What Does It Mean to Be “Spiritually Advanced”

In spiritual networks, it is common to label someone as “advanced,” be it the teacher, another practitioner, or oneself. It is pretty common to see someone presenting themselves as spiritually advanced. But how many go further to clarify what being “advanced” really means?

“Spirituality” is a loaded term that is contextualized to philosophy and religion, and conjuring images of crystals, candles, 5 am meditation, yoga, tarot cards, organic foods, and chanting. Yet, it just so happens that true spirituality has no props and all the aforementioned objects and practices do not define spirituality.

A spiritual life is available to all and is independent of one’s background and belief systems. If this were not true, some of us would be somehow superior to others, and one life would be considered more valuable than another – how is that possible?

“Advanced” is a strange term to use with spirituality because it implies being above and even beyond. To the ego, which loves to compare everything and everyone using its meter stick, “advanced” means either “better than me” or “beneath me” (ego is fairly binary). Comparison for purposes of fortifying oneself is a game children play on the playground, picking teams consisting of those most like themselves.

Something more unified than the individual is living all of us and, like a light beaming through a prism, is refracting into a rainbow of colors as each of us. The reality is that we can transform our perception of and relationship to what lives us. We are a differentiation of the One living consciousness that is experiencing itself through its many facets. Do we know this? If so, to what degree?

Spiritual evolution is a matter of shifting one’s attention to identify more and more with the Life that lives us, rather that our bodies, emotions, minds, diseases, and other conditions. No one is faulty at the core. The shifts seem to follow a pattern with common milestones.

To identify with something means to know that you are That – not separate, not worshipping something outside of yourself (and not worshipping yourself either), and not striving toward or pulling in anything because you are That.

I understand an “advanced” state as being increasingly identified with the unifying principle while maintaining an individual expression of that principle. We can be unique without being separate.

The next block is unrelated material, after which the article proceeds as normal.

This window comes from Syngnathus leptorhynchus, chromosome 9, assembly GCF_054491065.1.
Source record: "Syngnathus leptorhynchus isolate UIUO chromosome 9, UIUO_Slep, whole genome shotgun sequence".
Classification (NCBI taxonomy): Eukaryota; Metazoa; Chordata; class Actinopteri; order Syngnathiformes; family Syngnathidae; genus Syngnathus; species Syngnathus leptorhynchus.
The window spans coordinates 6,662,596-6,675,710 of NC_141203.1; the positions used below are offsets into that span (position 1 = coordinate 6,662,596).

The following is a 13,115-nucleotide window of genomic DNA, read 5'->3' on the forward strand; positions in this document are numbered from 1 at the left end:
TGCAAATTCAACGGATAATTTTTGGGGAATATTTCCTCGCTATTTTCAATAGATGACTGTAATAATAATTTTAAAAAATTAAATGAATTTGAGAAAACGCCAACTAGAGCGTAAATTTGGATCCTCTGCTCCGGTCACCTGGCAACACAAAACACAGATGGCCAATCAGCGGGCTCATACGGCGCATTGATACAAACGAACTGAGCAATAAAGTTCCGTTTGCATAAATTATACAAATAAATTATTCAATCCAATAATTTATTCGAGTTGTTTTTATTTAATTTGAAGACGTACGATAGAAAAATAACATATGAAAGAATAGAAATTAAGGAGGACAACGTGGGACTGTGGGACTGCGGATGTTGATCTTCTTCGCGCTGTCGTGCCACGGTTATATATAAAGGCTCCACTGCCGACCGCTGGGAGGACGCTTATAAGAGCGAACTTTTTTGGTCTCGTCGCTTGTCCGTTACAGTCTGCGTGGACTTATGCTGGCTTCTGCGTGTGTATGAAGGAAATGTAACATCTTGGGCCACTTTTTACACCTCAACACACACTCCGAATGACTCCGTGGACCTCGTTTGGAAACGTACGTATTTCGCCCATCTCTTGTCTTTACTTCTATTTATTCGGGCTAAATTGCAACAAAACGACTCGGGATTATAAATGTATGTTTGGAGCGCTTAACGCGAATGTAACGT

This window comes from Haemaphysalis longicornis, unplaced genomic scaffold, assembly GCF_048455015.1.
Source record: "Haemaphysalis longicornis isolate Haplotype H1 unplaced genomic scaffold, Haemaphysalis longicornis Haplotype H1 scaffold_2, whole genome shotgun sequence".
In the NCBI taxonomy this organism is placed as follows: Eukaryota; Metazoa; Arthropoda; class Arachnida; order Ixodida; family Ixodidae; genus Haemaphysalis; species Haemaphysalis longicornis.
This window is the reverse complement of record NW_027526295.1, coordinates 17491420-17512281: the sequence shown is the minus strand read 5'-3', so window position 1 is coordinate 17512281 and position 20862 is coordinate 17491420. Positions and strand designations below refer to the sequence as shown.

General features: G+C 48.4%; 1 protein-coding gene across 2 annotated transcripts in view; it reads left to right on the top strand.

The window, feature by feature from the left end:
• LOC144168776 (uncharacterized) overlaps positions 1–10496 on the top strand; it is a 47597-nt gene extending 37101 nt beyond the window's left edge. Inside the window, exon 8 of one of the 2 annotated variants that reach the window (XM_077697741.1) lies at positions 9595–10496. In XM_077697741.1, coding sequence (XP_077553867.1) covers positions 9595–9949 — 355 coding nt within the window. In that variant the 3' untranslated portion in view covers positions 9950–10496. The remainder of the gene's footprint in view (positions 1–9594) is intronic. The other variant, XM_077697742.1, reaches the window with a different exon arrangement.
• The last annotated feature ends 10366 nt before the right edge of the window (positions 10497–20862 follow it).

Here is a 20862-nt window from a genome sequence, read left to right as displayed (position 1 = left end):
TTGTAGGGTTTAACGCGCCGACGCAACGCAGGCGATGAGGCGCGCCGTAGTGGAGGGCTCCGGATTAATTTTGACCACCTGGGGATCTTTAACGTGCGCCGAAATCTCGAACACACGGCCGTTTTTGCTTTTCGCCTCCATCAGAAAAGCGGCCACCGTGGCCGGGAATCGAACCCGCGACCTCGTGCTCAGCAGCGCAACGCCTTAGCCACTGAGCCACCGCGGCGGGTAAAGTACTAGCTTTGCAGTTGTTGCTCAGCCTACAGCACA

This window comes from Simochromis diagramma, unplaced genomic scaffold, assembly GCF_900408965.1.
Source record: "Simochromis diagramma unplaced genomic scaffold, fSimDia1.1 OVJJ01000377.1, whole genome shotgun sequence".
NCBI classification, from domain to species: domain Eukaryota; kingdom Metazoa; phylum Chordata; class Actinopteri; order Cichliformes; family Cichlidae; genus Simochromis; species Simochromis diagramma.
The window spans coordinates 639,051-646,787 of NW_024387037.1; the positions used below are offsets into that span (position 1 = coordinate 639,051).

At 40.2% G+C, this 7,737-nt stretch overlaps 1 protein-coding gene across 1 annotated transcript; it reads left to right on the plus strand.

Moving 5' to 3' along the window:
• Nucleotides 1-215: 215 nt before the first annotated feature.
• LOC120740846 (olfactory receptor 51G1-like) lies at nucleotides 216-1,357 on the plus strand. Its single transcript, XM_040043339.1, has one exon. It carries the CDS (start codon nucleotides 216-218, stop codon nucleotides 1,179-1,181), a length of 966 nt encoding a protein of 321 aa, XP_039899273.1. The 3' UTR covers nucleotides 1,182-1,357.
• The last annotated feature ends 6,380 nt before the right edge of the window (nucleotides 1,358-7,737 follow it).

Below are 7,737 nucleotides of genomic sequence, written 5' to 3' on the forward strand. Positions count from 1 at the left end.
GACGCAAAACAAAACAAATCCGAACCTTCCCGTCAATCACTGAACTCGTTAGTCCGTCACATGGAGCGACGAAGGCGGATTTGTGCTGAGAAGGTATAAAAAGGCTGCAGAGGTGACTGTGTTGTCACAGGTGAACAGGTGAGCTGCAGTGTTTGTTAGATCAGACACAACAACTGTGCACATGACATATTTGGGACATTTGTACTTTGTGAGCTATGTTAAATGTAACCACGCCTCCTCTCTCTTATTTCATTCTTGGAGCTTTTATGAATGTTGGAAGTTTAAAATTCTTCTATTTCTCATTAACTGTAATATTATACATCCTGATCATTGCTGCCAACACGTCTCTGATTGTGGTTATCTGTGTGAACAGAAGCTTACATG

Our bodies express our degree of identification with this unified Consciousness through verbal and nonverbal communication. Our bodies are also valuable instruments for accessing and integrating the countless aspects of the one consciousness by happily handing over any clinging to a separate self. The more we surrender ourselves to That, the less we believe we are something superior or extra special. Thus, one naturally becomes humbled by existence as one evolves, while simultaneously understanding more deeply the value of all life. This is not even close to the practice of comparing, labeling, or either celebrating our superiority or wallowing in our self-perceived low attainment.

People who don’t use “spiritual” terminology may very well have undergone a transformation where they have peeled off the layers of separation – perhaps even more so than those who deftly toss around Sanscrit terms. This fact is often overlooked by those looking for superficial markers of a spiritual life. Someone who did not read the Vedas may be closer to reconfiguring their perceptual mechanism.

Transformation, as the name implies, is a fundamental shift in how one experiences life and relates to its processes. Perception changes to the degree that one begins to invent words and imagery to describe what one lives because such concepts do not exist in spoken languages. True transformation is not imagination because the descriptions of the so-called sages (as far back as ancient times) actually match at various key milestones.

For example, I have read Buddhist texts about the Watcher after going through several transformations myself to identify with these successive layers of consciousness. The Watcher is a palpable presence that seems to be observing “you” thinking, speaking, and doing until you identify with that observer. Then, one finds yet another Watcher. Eventually, there are no more Watchers. How do I know? Because in the incomplete state, a Watcher is tangible – there is clearly someone watching and seems to be other than yourself. Mostly, people claiming to be aware of their “consciousness” are aware of one of such Watcher layers. Once you’ve felt one Watcher, the rest are more easily recognizable. Their absence is also very obvious, which happens as one goes futher in letting go into Life. The One Life lives us and breathes us, not the other way around.

Transformation is a fundamental change in the configuration of our multifaceted body, rather than a honing or refining of an existing configuration. To someone who has gone through the change, it is obvious who else has or has not.

An “advanced” being cannot prove to others anything – nor wants to. But such a being can easily see where others are in their evolution toward unification and reidentification. Most important, such a being will not casually make claims about his or her state, lightly choose to become a public figure, or even subtly put down anyone at whatever level of life.